Republican Lawmakers Introduce House Bill to Reduce US Dependence on Chinese Medical Supplies

By Frank Fang
Frank Fang
Frank Fang
Frank Fang is a Taiwan-based journalist. He covers U.S., China, and Taiwan news. He holds a master's degree in materials science from Tsinghua University in Taiwan.
April 14, 2020Updated: April 14, 2020

Four GOP representatives in Congress have introduced a new bill aimed at reducing the United States’ dependence on Chinese imports of pharmaceuticals and medical devices.

Called the Protecting our Pharmaceutical Supply Chain from China Act of 2020, the legislation was recently introduced by Ted Budd (R-N.C.), Mike Gallagher (R-Wis.), Liz Cheney (R-Wy.), and Elise Stefanik (R-N.Y.).

It would require the secretary of the U.S. Department of Health and Human Services to compile and maintain a list of the country of origin of all drugs marketed in the United States.

The list would also identify active pharmaceutical ingredients (API)—the individual components that give drugs their therapeutic effects—that are exclusively produced in China.

For example, the United States no longer produces penicillin, after the country’s last manufacturing facility closed down in 2004. Factories that make the API in penicillin are primarily located in China.

The bill would also require the Department of Health and Human Services, Department of Veterans Affairs, Department of Defense, and any federal health care programs to buy drugs that contain at least 60 percent of API manufactured in countries other than China by 2022. That proportion will go up to 100 percent by 2023.

The United States obtains the majority of its generic drugs from India and China, according to data from the Washington-based Association for Accessible Medicines. China also supplies over 90 percent of antibiotics and 95 percent of ibuprofen the United States needs. Respirators, surgical masks, and protective equipment are also mainly supplied by China.

To motivate manufacturers to produce pharmaceuticals and medical devices in the United States, the bill would provide them economic incentives under the 168(k) of the Internal Revenue Code, which allows companies to write off 100 percent costs associated with their purchase of manufacturing properties—items placed in service between Dec. 31 last year and Jan. 1, 2026—instead of depreciating them over time.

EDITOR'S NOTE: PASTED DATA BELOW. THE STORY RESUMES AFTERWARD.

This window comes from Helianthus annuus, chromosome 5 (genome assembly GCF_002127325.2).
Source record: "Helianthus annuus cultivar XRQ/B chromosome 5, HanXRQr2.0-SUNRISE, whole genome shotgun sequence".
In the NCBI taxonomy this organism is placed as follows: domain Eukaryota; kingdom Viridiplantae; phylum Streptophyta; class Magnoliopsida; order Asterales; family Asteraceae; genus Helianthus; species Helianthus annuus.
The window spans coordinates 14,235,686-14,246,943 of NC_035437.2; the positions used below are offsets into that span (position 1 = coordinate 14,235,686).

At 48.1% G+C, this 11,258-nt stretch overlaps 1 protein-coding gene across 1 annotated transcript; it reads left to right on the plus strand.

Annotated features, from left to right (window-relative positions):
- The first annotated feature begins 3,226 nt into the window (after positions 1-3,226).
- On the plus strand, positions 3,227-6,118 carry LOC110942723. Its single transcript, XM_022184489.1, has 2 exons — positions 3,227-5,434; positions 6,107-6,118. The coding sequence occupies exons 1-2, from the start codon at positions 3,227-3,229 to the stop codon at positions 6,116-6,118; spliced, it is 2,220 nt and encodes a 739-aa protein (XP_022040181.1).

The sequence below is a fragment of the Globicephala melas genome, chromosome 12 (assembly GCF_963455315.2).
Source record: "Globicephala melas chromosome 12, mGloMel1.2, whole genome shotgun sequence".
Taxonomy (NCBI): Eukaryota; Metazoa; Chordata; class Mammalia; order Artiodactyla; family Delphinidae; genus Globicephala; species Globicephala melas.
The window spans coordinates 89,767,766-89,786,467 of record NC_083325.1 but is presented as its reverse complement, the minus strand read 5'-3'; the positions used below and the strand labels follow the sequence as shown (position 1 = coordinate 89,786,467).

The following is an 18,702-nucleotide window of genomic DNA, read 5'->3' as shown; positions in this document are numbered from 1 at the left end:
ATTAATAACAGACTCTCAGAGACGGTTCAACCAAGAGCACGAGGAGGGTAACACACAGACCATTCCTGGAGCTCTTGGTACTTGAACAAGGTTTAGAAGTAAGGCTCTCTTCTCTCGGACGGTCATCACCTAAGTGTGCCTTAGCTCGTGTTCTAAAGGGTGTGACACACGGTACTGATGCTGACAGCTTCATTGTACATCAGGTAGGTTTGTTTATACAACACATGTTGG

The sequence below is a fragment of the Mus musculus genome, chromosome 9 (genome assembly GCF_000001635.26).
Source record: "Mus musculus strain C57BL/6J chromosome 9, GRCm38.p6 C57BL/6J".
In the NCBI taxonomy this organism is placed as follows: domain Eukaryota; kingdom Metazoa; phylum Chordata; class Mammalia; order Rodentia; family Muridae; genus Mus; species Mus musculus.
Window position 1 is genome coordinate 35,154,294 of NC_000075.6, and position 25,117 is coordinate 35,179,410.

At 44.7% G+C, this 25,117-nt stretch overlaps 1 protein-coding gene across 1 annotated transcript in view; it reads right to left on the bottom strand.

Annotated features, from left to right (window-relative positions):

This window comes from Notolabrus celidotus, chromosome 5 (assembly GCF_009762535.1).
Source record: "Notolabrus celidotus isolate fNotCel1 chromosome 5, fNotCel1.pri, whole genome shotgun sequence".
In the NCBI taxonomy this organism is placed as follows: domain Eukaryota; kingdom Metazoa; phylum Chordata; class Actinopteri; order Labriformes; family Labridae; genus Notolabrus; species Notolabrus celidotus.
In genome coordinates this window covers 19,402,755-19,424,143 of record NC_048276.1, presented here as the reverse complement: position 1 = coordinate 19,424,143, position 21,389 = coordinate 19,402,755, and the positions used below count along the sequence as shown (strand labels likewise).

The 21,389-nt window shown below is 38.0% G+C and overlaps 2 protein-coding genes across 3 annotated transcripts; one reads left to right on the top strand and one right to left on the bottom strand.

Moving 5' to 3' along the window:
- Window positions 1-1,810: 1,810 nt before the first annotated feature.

“As we work together to battle the Coronavirus pandemic, we really have to start to rethink how reliant we are on China for medical supplies and pharmaceuticals. This is especially true due to China’s recent threat to cut the U.S. off from critical drugs,” said Budd, in a press release about the bill.

On March 4, Chinese state-run media Xinhua re-published a blog post that described the United States’ dependence on China for medical supplies in the wake of the CCP (Chinese Communist Party) virus, commonly known as novel coronavirus.

“Most facial masks in the U.S. market are made and imported from China. … The majority of medicine in the U.S. is imported from other countries,” the article stated. “If China bans exports to the United States, the latter will enter into hell caused by the coronavirus.”

“The Chinese Communist Party’s outrageous threats to withhold life saving drugs from the U.S. endangers public health and should open our eyes to our dangerous over-reliance on China in our medical supply chain,” Gallagher said in the same press release.

Gallagher added: “This is a national security imperative that to many Americans, is a matter of life and death. It’s past time for us to develop an aggressive plan to move critical pharmaceutical supply chains away from China.”

A companion bill (S.3537) was introduced in the Senate on March 19 by Tom Cotton (R-Ark.), Marsha Blackburn (R-Tenn.), and Ted Cruz (R-Texas).

Cheney warned that “relying on the Chinese Communist Party—whose lies about coronavirus created the pandemic we now face—for essential medicines is dangerous and short-sighted,” in the press release.

Beijing’s initial coverup of the virus has been well-documented, most notably its decision to silence eight doctors, among them ophthalmologist Li Wenliang, after they posted on Chinese social media about a new form of pneumonia in late December. Li was subsequently summoned to a local police station for “rumor-mongering.

Cheney added: “China is an adversary that will use any U.S. dependence as blackmail to achieve its nefarious goals. This legislation is a critical step toward securing our supply chains and the American people.”